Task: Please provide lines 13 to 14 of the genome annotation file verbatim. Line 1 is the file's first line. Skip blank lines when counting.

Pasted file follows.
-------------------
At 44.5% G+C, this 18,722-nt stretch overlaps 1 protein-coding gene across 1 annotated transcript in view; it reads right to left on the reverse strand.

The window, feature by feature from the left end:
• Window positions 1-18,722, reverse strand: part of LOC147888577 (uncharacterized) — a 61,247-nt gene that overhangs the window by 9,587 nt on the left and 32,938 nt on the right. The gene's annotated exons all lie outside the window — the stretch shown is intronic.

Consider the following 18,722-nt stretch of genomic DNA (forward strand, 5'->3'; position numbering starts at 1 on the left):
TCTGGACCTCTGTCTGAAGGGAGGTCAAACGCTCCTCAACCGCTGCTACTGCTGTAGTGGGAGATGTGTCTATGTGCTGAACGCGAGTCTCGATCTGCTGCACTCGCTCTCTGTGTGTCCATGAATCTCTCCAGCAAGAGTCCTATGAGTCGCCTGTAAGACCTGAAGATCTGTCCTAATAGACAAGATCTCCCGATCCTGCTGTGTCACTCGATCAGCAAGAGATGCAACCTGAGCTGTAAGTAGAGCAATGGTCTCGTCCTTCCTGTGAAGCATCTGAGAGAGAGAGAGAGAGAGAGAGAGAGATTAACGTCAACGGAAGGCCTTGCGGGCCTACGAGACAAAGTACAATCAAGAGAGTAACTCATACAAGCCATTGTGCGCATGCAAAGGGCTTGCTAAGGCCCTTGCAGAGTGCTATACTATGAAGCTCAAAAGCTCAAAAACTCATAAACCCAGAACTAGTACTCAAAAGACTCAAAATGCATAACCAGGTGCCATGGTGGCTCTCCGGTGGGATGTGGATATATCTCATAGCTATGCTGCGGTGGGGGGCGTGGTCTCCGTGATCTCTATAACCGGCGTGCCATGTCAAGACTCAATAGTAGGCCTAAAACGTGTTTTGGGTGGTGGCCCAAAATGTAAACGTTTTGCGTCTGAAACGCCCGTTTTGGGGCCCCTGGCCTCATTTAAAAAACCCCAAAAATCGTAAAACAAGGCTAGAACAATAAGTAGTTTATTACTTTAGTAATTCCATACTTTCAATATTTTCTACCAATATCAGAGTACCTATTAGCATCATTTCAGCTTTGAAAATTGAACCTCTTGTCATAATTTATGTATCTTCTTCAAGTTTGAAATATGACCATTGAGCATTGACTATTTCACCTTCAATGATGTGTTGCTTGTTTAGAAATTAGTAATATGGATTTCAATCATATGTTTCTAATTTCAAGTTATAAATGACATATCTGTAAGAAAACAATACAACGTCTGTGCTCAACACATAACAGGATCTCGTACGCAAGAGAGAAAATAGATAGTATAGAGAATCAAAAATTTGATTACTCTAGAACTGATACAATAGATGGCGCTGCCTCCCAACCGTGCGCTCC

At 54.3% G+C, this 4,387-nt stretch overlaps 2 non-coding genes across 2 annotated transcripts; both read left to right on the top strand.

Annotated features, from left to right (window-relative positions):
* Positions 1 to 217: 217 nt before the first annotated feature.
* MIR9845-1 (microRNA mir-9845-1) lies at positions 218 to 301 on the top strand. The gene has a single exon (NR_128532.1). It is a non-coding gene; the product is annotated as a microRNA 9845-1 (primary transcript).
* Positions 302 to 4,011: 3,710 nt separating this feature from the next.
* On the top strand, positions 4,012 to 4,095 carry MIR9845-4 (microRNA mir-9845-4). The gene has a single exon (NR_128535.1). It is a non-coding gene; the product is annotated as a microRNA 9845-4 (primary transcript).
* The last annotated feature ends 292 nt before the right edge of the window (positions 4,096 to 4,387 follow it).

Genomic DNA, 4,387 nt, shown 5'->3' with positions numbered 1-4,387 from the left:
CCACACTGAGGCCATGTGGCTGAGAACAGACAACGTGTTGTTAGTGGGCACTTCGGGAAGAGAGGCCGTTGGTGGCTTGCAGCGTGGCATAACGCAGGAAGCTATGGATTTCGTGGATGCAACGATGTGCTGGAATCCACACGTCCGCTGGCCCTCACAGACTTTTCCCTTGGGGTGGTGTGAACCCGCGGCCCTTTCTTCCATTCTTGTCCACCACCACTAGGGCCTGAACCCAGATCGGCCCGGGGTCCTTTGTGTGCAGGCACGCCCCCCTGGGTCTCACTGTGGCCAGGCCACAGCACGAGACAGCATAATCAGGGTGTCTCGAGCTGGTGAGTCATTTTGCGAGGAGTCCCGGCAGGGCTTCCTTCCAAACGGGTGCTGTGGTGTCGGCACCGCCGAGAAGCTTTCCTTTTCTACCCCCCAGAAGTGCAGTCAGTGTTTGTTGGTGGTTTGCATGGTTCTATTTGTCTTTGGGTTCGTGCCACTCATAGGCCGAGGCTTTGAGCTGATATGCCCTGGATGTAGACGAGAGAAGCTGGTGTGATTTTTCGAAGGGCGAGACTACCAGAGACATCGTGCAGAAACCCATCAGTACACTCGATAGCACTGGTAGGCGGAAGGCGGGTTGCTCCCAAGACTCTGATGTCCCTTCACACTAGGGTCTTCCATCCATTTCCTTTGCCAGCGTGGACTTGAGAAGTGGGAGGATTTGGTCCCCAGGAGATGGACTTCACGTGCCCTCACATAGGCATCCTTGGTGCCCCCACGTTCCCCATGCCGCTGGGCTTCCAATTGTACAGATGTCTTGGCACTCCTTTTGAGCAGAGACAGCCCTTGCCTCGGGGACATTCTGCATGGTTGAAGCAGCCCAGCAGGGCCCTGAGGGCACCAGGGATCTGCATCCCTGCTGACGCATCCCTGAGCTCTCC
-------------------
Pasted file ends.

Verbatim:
Genomic DNA, 4,387 nt, shown 5'->3' with positions numbered 1-4,387 from the left:
CCACACTGAGGCCATGTGGCTGAGAACAGACAACGTGTTGTTAGTGGGCACTTCGGGAAGAGAGGCCGTTGGTGGCTTGCAGCGTGGCATAACGCAGGAAGCTATGGATTTCGTGGATGCAACGATGTGCTGGAATCCACACGTCCGCTGGCCCTCACAGACTTTTCCCTTGGGGTGGTGTGAACCCGCGGCCCTTTCTTCCATTCTTGTCCACCACCACTAGGGCCTGAACCCAGATCGGCCCGGGGTCCTTTGTGTGCAGGCACGCCCCCCTGGGTCTCACTGTGGCCAGGCCACAGCACGAGACAGCATAATCAGGGTGTCTCGAGCTGGTGAGTCATTTTGCGAGGAGTCCCGGCAGGGCTTCCTTCCAAACGGGTGCTGTGGTGTCGGCACCGCCGAGAAGCTTTCCTTTTCTACCCCCCAGAAGTGCAGTCAGTGTTTGTTGGTGGTTTGCATGGTTCTATTTGTCTTTGGGTTCGTGCCACTCATAGGCCGAGGCTTTGAGCTGATATGCCCTGGATGTAGACGAGAGAAGCTGGTGTGATTTTTCGAAGGGCGAGACTACCAGAGACATCGTGCAGAAACCCATCAGTACACTCGATAGCACTGGTAGGCGGAAGGCGGGTTGCTCCCAAGACTCTGATGTCCCTTCACACTAGGGTCTTCCATCCATTTCCTTTGCCAGCGTGGACTTGAGAAGTGGGAGGATTTGGTCCCCAGGAGATGGACTTCACGTGCCCTCACATAGGCATCCTTGGTGCCCCCACGTTCCCCATGCCGCTGGGCTTCCAATTGTACAGATGTCTTGGCACTCCTTTTGAGCAGAGACAGCCCTTGCCTCGGGGACATTCTGCATGGTTGAAGCAGCCCAGCAGGGCCCTGAGGGCACCAGGGATCTGCATCCCTGCTGACGCATCCCTGAGCTCTCC